*Everything* boils down to what kind of revenue you're able to drum up. *IF* you're not able to generate the bucks Management/Investors/Ownership are looking for, the plug is gonna get pulled, no matter how much local love the station/format gets. You can be #1 in the ratings, but if that doesn't translate directly (and quickly) into ad dollars, the station won't be long for this world.

    For the record, Steve FM doesn't rule the ratings roost. Depending on which demo you look at, generally speaking, your market leaders tend to be WWDM, WNOK or WCOS.

    On topic re: The Palm - The format was the one of the top brass' pet project. Kind of a "well, I like it so we're going to do it" sort of thing. Very rarely does that ever work out well. The station never generated meaningful ratings, which means it was all but forgotten by big-time local spenders. From there it was a matter of time until some kind of change was made.

    Lone Wolf

    10 Aug 16 at 11:30 am

  4. I've gotten so used to Sirius that I didn't realize that Columbia really only had about eight unique radio formats locally, but with four or five stations competing within each format. Does a city this size really need four different sports talk stations? Is it like this everywhere now?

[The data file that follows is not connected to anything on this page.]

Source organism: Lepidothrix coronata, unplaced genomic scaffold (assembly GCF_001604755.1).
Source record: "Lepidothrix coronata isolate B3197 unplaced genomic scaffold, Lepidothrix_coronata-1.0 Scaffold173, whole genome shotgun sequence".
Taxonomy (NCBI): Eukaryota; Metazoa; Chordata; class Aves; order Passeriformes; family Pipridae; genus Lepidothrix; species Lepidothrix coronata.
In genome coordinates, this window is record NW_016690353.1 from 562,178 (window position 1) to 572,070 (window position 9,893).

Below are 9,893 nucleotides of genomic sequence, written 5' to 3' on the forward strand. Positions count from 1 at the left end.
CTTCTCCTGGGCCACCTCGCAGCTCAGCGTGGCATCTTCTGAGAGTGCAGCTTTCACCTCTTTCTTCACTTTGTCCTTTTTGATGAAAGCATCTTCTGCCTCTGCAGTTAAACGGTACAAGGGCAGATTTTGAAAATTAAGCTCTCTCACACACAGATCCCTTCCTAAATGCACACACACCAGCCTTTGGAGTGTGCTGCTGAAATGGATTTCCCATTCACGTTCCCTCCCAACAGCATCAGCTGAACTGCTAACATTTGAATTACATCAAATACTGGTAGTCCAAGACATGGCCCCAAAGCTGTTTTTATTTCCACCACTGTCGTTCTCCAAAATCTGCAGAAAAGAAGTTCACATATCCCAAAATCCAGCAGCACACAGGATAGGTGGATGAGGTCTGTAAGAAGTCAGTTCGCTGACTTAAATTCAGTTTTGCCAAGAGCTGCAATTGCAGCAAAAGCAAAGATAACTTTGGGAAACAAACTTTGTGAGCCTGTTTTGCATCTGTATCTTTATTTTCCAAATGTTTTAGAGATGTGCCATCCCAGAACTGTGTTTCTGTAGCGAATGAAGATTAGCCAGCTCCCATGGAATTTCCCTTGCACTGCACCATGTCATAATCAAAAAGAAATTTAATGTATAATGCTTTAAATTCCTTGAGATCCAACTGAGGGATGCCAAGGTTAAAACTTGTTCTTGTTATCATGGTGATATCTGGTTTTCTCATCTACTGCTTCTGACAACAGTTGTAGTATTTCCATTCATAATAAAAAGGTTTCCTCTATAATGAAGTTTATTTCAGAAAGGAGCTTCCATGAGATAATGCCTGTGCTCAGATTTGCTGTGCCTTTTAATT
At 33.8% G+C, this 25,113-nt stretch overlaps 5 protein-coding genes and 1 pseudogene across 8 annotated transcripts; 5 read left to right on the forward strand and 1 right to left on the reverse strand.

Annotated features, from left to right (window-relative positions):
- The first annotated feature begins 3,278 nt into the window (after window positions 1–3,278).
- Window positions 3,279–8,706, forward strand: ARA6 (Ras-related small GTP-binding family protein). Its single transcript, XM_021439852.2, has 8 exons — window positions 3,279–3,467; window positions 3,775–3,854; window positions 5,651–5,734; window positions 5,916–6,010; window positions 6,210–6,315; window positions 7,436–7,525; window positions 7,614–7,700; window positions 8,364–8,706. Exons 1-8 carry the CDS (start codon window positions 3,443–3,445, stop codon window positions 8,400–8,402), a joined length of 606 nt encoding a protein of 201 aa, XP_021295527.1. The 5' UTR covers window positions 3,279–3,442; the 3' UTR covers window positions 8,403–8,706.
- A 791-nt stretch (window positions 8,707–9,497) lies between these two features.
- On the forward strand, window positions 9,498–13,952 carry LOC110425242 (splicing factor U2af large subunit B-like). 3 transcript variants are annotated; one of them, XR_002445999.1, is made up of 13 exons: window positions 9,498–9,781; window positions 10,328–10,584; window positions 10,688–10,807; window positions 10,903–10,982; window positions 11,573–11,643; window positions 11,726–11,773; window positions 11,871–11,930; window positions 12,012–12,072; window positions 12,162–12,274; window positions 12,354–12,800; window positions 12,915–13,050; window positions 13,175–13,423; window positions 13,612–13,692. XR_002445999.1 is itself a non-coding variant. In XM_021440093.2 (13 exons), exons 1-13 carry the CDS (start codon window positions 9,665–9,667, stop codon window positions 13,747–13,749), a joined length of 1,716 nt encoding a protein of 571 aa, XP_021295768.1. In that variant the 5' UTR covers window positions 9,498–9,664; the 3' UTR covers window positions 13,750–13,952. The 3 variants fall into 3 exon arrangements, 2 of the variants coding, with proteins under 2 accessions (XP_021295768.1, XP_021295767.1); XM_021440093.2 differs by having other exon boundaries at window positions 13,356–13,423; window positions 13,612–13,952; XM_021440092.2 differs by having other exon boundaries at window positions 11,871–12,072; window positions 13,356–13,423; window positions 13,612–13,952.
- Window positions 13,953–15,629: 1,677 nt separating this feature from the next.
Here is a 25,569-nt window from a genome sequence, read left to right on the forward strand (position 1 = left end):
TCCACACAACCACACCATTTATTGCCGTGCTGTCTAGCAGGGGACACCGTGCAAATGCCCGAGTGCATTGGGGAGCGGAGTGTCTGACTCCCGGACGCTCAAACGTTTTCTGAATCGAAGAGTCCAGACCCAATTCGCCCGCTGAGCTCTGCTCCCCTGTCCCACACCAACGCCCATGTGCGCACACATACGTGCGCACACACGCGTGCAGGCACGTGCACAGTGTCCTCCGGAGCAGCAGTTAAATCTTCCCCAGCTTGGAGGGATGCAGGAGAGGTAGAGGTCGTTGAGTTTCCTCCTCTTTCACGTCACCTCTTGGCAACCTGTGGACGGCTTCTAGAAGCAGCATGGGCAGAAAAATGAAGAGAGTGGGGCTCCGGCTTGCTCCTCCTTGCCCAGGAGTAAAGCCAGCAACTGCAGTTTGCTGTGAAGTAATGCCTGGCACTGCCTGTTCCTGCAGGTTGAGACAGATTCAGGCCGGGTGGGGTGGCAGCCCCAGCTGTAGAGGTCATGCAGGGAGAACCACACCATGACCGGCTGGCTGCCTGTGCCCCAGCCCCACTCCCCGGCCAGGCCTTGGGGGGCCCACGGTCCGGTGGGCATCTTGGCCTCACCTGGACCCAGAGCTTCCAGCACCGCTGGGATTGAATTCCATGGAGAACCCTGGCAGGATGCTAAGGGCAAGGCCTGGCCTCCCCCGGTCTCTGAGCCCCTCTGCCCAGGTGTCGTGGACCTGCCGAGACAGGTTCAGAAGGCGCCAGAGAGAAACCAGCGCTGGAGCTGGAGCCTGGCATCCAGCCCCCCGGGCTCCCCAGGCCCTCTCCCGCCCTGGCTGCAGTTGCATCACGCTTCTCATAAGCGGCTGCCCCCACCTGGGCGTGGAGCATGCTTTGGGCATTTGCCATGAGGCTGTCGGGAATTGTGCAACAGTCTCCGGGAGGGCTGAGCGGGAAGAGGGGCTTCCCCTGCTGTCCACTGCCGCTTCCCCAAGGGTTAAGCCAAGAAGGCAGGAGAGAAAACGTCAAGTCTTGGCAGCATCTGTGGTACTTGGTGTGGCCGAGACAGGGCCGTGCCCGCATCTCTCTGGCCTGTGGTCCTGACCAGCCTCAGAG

10 Aug 16 at 9:41 pm

  5. It's sad, but Lone Wolf is absolutely right about the state of commercial radio today. It's all about the bottom line.

    To reiterate one of my comments on Columbia radio, I picked up the Free Times 'Best Of' issue today and lo and behold the top two reader pics were WNOK and Steve-FM. And, like always, that pompous ass Jonathan Rush got best local radio personality. Let me slit my wrists right now and get it over with!